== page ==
A big big big reason people struggle with both sleep quality, and pain, is they just don’t move often enough. Increasing general locomotion is one of our frontline techniques for improving lower back pain outcomes, and it definitely contributes to sleep quality.
Max out steps as much as possible. Even if that means twenty one minute walks around your kitchen. Aim for 8-15k steps per day! This creates a dual effect of building up fatigue for sleep, and improving factors such as tissue congestion, lymphatic flow, and ameliorating the negative health effects of stagnation via movement. This truly kills two birds with one stone.
3 Drink Caffeine Before Noon & Limit Alcohol Intake
This is simple but well-worth addressing: Caffeine and alcohol. Look, I know we all love our booze and buzz, but if you’re having sleep and pain issues, these two pleasures might not be helping.
To prevent the cortisol-increasing effects of caffeine from affecting your sleep, make sure to delegate your coffee intake to before noon. It goes without saying but this includes your pre-workouts, teas, and all other stimulants.
With alcohol things are a bit more strict. Whatever amount of alcohol you are currently drinking, if you want to improve sleep and pain, drink less of it. Simultaneously, make sure to be hydrating properly with quality electrolytes such as sea salt or a quality electrolyte powder such as my friend Robb Wolf’s product LMNT.
4 Downregulate At The End of The Day (Mobilize For 20 to 30 Minutes)
Downregulation is a term we like to use for activating the parasympathetic nervous system and toning down the sympathetic nervous system. Translation, shifting out of fight-or-flight. My favorite way to do this? 20 to 30 minutes of tissue mashing after the work day.
For close to 3 months in 2020, I ran a live down regulation webinar from my living room called the downregulation series. It involved 30+ minutes of comprehensive tissue mashing. You can still find it in the “bonus” section of The Virtual Mobility Coach app, or you can opt for any of our 20 or 30 minute daily maintenance routines.
The point is simply to give your tissues some love and signal your body that it’s time to rest. If you’re in a pinch, one of the best tissue mobilizations for calming down and improving sleep is gut smashing.
You can grab a foam roller, a large ball, or do some targeted work with a lacrosse ball, and get after the abdominal tissues. Tight abdominal muscles are also an oft-overlooked component of back pain, so as ever, we’re going for the two-in-one intervention here.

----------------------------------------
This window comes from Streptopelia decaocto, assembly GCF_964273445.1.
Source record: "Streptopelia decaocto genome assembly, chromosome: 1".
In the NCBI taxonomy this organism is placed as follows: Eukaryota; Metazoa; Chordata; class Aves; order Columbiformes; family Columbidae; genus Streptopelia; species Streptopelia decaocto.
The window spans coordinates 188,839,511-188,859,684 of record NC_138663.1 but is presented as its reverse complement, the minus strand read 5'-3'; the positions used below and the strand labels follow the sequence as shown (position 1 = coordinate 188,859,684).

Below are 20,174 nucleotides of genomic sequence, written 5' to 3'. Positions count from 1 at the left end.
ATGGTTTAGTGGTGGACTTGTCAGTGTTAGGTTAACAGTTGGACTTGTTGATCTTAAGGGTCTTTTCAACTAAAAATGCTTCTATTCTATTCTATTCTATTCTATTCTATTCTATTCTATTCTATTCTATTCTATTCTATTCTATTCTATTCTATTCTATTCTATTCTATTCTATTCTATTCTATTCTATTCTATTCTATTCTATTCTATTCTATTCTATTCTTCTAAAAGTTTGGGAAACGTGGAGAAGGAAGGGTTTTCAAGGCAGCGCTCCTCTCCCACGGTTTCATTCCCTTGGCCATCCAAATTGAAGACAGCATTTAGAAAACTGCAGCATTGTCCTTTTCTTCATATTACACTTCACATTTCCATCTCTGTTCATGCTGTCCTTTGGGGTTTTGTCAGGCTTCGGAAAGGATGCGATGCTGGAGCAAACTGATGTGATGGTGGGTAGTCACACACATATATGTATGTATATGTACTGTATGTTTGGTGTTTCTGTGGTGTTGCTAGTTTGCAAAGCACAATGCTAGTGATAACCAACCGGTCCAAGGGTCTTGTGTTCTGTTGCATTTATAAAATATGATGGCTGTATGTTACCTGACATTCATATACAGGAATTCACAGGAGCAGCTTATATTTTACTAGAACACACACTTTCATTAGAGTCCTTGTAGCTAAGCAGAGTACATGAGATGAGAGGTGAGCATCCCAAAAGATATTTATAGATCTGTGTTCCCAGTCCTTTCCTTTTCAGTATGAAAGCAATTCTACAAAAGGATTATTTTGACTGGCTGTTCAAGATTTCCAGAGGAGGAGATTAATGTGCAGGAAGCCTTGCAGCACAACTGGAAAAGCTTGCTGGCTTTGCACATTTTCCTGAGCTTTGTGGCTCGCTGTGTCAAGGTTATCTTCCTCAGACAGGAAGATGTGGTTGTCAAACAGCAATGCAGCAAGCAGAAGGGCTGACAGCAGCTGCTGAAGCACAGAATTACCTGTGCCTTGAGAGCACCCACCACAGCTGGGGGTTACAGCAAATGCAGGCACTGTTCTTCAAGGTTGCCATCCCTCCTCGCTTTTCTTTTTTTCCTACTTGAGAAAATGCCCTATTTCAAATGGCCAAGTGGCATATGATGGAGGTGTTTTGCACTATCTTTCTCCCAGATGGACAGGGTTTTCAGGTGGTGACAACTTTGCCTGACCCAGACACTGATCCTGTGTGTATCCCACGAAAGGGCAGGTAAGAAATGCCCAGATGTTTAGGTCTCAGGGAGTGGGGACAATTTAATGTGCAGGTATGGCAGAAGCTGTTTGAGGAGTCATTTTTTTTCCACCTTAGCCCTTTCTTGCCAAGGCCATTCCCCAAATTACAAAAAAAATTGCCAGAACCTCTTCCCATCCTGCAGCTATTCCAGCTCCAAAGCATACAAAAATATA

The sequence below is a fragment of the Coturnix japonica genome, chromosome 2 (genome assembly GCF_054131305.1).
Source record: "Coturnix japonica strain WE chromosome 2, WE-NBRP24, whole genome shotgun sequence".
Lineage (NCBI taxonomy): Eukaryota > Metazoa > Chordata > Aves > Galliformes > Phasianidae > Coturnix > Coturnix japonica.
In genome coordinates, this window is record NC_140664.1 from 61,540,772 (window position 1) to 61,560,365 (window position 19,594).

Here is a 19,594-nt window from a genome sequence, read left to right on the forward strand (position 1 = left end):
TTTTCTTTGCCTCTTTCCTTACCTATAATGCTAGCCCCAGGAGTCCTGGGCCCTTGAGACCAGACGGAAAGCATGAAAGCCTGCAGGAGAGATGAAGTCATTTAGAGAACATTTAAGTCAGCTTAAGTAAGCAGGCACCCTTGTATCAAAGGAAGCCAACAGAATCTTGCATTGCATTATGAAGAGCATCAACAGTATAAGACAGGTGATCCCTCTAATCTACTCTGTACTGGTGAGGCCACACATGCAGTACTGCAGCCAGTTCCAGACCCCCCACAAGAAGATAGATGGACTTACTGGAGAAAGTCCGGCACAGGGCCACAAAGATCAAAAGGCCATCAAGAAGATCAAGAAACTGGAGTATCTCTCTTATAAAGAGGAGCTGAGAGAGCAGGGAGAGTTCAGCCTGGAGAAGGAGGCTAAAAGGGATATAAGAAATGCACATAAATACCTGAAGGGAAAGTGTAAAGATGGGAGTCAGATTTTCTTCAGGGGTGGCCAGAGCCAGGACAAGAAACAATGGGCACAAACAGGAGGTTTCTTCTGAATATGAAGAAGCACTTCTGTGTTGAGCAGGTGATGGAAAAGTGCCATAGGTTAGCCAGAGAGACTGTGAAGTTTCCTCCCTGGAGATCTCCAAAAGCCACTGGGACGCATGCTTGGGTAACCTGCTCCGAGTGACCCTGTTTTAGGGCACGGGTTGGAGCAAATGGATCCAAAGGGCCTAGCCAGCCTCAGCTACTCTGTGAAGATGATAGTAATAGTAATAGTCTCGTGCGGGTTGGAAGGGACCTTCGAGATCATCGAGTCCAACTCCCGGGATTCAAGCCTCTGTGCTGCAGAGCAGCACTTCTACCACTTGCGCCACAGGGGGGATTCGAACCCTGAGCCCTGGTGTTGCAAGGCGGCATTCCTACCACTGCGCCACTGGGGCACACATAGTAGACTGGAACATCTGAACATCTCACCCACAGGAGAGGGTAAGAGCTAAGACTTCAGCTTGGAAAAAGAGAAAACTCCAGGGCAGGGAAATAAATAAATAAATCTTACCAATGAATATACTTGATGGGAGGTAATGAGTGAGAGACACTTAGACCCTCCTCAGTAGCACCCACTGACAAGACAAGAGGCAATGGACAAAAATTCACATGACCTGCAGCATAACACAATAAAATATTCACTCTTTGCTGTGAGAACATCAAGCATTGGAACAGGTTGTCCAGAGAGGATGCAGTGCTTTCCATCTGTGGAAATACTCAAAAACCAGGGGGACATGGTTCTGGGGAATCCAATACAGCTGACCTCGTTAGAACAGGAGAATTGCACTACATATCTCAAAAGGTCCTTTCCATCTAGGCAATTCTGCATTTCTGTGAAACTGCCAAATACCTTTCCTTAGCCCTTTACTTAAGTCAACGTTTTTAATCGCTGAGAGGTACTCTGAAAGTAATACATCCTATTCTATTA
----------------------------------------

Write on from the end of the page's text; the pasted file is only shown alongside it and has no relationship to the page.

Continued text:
Place a foam roller on the ground, and lay on top of it just below your ribs. Inhale and flex your abs, then exhale and try to melt over the roller like a piece of cheese melting over a wire. You can scrub the tissues back and forth, perform figure eights, or simply continue the inhale-exhale drill above. Take the roller all the way down to your hip bones, and if you so desire, beyond and into your pelvis.
Here are a few favorite Daily Maintenance routines for Downregulation and Lower Back Pain:
Seek Professional Help to Learn How to Sleep for Lower Back Pain Relief
Although some experts state those with acute LBP will not recover, or will eventually experience chronic pain, this may not be the case. We’ve helped thousands ameliorate lower back pain and even put it into remission using such tools as our lumbar pain protocol (which is also the most well-developed pain protocol we offer.)
If you’ve tried changing sleeping positions or fixing LBP on your own but get little to no extra comfort, it may be time for some deeper guidance. You can preview our protocol by reading our article: How to Fix Low Back Pain – The Ready State.
Get instructions from experts online to lead a more productive and pain-free life. Our groundbreaking Virtual Mobility Coach App will help you deal with pain, immobility, and other physical discomforts. Your VMC can hit you with the best way to sleep with low back pain. Start your free trial today.